Addis Ababa, Ethiopia, 12 February 2019 (ECA) – There was consensus Tuesday during the great debate on health as an economic driver in Africa at the Africa Business Health Forum 2019 that governments on the continent need to improve efficiency in public spending if they are going to revamp their health delivery systems.
A rich list of panellists, including former to current finance ministers, agreed how governments choose to spend public resources matters as efficient and effective use of available resources can produce significant gains in the health sector.
The panellists also agreed that African governments alone cannot solve the continent’s health challenges hence the need for them to turn to the private sector to complement government funding in the critical sector.
They also agreed that there was need for better communication between the finance and health ministers to ensure there’s quality growth in health delivery systems on the continent.
Former Nigerian Finance Minister and Chair of GAVI, Ngozi Okonjo-Iweala, said while enhanced public spending in health was important, evidence so far shows that more can be done with available resources if they are utilised efficiently to improve the continent’s health delivery systems.
“If we cannot use the resources we have more efficiently then we should think carefully about increasing the quantum,” she said, adding timely disbursement was also critical to avoid unnecessary losses.
Ms. Okonjo-Iweala said Africa has the ability to raise more through its domestic resources. “We can use these to work with the private sector in a smarter, quicker and better way to ensure we provide quality healthcare to everyone,” she said, adding Africa needs to commence working now if it is to start producing vaccines on the continent in the next ten or so years.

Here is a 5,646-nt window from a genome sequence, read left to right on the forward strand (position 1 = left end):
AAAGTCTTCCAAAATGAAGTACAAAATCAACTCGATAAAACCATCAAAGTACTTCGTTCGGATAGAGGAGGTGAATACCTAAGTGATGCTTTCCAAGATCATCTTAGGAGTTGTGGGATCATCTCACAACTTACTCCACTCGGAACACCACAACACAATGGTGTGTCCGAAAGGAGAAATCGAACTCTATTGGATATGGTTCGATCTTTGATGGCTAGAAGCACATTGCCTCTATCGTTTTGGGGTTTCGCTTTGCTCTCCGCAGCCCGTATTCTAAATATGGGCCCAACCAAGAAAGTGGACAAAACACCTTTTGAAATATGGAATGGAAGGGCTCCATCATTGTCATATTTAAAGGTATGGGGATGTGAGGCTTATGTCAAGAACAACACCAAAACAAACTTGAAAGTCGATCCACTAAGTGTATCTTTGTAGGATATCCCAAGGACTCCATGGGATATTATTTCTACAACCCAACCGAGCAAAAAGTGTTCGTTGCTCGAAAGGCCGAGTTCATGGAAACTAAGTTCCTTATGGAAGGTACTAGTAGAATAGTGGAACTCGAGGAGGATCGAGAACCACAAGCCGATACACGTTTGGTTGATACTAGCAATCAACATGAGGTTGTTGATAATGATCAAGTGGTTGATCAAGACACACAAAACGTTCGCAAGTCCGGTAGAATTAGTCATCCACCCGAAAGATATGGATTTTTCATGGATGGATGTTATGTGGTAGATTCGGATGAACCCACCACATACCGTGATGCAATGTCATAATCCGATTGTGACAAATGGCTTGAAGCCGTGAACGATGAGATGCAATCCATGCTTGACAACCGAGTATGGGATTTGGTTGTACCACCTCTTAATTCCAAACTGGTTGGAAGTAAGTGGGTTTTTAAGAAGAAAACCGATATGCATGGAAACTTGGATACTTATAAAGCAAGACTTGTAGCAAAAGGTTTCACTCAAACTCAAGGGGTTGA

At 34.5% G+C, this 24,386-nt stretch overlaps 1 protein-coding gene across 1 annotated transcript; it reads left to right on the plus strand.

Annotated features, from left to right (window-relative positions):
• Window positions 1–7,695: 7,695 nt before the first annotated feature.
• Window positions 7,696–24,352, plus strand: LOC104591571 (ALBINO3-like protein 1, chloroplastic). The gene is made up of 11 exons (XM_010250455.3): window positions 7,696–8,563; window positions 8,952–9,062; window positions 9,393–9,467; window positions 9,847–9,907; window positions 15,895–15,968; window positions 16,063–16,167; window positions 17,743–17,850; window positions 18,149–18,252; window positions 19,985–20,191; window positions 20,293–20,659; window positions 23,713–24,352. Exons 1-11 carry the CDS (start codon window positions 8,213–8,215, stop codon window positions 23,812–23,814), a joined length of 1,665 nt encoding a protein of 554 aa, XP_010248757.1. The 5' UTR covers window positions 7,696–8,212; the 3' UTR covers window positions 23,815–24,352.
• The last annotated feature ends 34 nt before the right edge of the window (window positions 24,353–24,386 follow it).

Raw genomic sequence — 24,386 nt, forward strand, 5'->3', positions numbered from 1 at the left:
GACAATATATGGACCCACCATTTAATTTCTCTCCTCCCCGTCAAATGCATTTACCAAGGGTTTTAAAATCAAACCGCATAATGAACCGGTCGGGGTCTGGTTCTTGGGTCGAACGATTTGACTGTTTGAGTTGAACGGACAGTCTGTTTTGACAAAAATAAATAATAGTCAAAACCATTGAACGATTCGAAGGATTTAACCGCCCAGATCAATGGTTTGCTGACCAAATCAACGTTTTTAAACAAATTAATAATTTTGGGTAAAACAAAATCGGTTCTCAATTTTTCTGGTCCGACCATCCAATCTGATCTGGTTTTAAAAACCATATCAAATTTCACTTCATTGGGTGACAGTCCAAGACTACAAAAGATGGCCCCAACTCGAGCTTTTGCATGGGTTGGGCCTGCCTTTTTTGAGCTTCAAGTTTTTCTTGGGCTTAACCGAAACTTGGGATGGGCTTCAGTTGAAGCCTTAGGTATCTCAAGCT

Djibouti Finance Minister, Ilyas Moussa Dawaleh, said his government has teamed up with the private sector to ensure it provides quality healthcare but said more still needed to be done.
“One of our major milestones was to get the private sector involved so we can provide access to quality healthcare to everyone. We are still to get there – our services are stretched. We hope this dialogue will help us have more partners who can come to invest not only in the Djibouti but the region as a whole,” he said.
The minister urged Ethiopia and Djibouti to work together to improve their health delivery systems.
Zambia’s former Finance Minister Situmbeko Musokotwane said; “For many years to come the public sector will still remain the key provider of health services on the continent, especially at the primary level. It is important that we are here to discuss how we can work with the private sector to plug the gaps.”
He said in Zambia education and health sectors are treated as economic and not social sectors in a bid to attract investment with investors being given five-year tax investments.
IMF’s Africa Department Director, Abebe Selassie, said; “Health is a foundational investment which we cannot afford to make in Africa. It’s a core element of human and economic development. We have to invest in a defensive way.”
One Campaign’s Gail Smith said; “If we don't start from the bottom up we are never going to get there. It makes good sense to do the prevention; provide vaccines and all because if you do the prevention you incur the savings that allow you to do the primary healthcare.”
She said there’s great opportunity for the private sector in Africa’s healthcare system.
“Politicians listen to the private sector and they get things done,” said Ms. Smith, adding the continent’s youth is looking up to the private sector to help find solutions to their challenges, including health delivery.
Belay Begashaw, Executive Director of the SDG Africa Center, said the private sector should grab opportunities in the health sector as provided by the sustainable development goals of Agenda 2030.
“SDGs have huge investment potential whether it is health, energy or education,” he said.
In the end, the panellists also agreed health can be a driver for economic growth with the private sector coming in to close the huge funding gap to meet the need and demand of the sector across Africa.
Governments were urged to provide incentives and improve conditions of doing business to ensure successful private-public partnerships in the sector.
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